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Jane Austen's Town and Country Style
 

Review by Cheryl Bolen
Jane Austen's Town and Country

By Susan Watkins
Rizzoli, 1990
210 pages

(The Rizzoli hardback, complete with many beautiful color plates, is exactly the same inside as the 1996 paperback titled Jane Austen: in Style and published in Britain by Thames & Hudson. The Thames & Hudson edition has a different cover.)

Donít overlook this book by thinking itís another biography of Jane Austen. While it does have a great deal of detail on Austenís life, it isnít a biography at all. It is a wonderful resource of the life and times of Jane Austen, featuring 177 illustrations, 77 of which are in color. The emphasis of this book is on daily life of Englandís upper classes during the years Austen was an adult, which puts it smack into the regency.

"In these pages," Watkins writes in the preface, "from the vantage point of a particular English country gentlewoman, a journey is made through the society and surroundings of a group of people of unsurpassed elegance and refinement, in the later decades of the eighteenth century and at the beginning of an era of profound change that followed it."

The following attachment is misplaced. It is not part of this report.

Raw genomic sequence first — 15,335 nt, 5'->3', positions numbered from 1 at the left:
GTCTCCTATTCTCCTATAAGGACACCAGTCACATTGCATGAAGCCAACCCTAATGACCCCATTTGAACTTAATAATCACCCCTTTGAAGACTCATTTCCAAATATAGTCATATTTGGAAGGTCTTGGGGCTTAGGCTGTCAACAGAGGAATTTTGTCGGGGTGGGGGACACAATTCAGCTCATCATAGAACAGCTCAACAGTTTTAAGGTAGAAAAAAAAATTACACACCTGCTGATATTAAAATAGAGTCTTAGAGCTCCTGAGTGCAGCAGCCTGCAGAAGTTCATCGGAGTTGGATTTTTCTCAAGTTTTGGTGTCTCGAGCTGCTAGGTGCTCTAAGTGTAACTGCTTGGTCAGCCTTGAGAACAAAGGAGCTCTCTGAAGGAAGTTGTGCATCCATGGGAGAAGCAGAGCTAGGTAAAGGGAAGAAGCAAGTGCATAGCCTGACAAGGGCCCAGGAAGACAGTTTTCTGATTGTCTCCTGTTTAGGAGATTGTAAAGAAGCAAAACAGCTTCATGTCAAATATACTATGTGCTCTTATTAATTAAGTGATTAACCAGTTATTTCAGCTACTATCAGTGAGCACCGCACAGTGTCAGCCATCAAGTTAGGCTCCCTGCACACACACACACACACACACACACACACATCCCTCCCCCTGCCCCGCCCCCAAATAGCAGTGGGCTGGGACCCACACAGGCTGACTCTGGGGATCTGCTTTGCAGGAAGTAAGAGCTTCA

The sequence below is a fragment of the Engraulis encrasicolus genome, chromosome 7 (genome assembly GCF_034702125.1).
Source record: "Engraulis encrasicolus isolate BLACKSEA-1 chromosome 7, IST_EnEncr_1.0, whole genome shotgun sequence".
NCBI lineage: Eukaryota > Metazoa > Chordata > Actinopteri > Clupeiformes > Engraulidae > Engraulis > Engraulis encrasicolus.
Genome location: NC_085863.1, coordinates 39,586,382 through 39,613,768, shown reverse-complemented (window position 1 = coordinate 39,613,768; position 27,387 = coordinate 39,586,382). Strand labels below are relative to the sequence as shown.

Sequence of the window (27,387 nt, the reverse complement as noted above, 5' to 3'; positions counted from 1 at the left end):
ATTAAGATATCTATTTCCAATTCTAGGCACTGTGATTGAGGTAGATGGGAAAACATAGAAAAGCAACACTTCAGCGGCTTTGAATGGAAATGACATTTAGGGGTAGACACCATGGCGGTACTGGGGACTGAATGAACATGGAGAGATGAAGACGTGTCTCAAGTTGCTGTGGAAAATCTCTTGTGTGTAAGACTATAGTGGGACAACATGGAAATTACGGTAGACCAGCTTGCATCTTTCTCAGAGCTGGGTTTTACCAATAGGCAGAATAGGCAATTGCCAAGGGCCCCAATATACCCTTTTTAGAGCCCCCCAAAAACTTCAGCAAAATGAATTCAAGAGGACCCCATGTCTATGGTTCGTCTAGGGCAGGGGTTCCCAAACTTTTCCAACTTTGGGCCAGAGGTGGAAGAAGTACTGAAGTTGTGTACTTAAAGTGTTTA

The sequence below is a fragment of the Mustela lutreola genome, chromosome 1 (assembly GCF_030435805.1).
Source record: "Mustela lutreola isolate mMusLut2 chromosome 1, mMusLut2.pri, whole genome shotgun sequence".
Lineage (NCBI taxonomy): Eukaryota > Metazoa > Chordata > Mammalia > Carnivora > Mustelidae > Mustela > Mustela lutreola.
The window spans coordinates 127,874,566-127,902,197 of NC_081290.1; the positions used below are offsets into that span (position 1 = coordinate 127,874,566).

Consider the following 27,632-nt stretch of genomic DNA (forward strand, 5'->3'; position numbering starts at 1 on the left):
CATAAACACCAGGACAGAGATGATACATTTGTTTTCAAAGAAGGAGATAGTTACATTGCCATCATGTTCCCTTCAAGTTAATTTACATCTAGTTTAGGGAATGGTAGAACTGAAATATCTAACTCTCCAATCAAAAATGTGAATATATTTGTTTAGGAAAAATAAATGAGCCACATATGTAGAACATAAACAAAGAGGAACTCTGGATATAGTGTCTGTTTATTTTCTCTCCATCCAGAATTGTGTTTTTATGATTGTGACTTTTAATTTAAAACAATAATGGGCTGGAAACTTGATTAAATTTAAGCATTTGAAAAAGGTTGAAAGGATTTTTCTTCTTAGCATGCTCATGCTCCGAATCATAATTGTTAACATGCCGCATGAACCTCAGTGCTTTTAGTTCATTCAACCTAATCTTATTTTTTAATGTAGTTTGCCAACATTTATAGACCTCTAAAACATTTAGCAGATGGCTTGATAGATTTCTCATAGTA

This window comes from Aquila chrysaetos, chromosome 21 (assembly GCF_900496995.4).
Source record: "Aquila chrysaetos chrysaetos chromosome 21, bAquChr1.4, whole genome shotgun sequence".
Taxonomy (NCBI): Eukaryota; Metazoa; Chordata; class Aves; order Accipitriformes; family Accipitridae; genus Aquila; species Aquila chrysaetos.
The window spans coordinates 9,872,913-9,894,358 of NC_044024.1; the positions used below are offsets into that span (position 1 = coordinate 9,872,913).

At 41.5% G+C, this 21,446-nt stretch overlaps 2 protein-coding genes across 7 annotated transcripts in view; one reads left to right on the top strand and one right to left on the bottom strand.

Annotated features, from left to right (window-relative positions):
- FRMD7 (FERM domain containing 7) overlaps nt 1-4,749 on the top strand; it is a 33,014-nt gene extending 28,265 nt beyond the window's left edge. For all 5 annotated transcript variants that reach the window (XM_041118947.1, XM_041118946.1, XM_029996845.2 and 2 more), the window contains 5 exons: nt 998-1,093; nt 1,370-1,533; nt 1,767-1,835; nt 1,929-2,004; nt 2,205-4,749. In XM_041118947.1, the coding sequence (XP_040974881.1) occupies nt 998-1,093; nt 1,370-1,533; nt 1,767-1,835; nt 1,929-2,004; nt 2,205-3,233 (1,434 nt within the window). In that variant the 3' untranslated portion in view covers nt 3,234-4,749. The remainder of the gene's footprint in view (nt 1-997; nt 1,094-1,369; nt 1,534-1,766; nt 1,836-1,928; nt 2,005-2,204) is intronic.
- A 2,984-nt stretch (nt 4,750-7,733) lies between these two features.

Watkins uses words from Austenís books and correspondence to authenticate her text. In describing the era, she explains how and in what skills a genteel girl was educated. When detailing a young manís education, she does not neglect the sporting pursuits and adds a snippet from an Austen letter in which she says her brothers are "mad" for cricket.

To give the reader a sense of the times, she discusses the postal service, marriage, nurseries, and how a genteel woman would spend her day.

The chapter on country houses is rich with photos and even speculates on which houses Austenís fictional manses were modeled.

Descriptions of furnishings, libraries, and table adornments fill the chapter on interiors.

One of the most richly detailed chapters is the one on fashion, which discusses and illustrates womenís, menís, and childrenís clothing. Accessories, servantsí dress, and cosmetics are also addressed here.

Another chapter is devoted to entertainments, touching on the theatre, pleasure gardens, art exhibitions, racecourses, coach travel, and seaside resorts.

This is one of the best resources on the social life in Bath during the Georgian period. Several pages include details such as what time assemblies were held in the watering city and the addresses of houses where the Austen family stayed.

Balls, assemblies, and dancing are also included in this volume.

Watkins gives comprehensive information on food and meals that were served in the era, complete with photos.

This book is well worth the investment.

This review first appeared in Quizzing Glass in April 2006.
 

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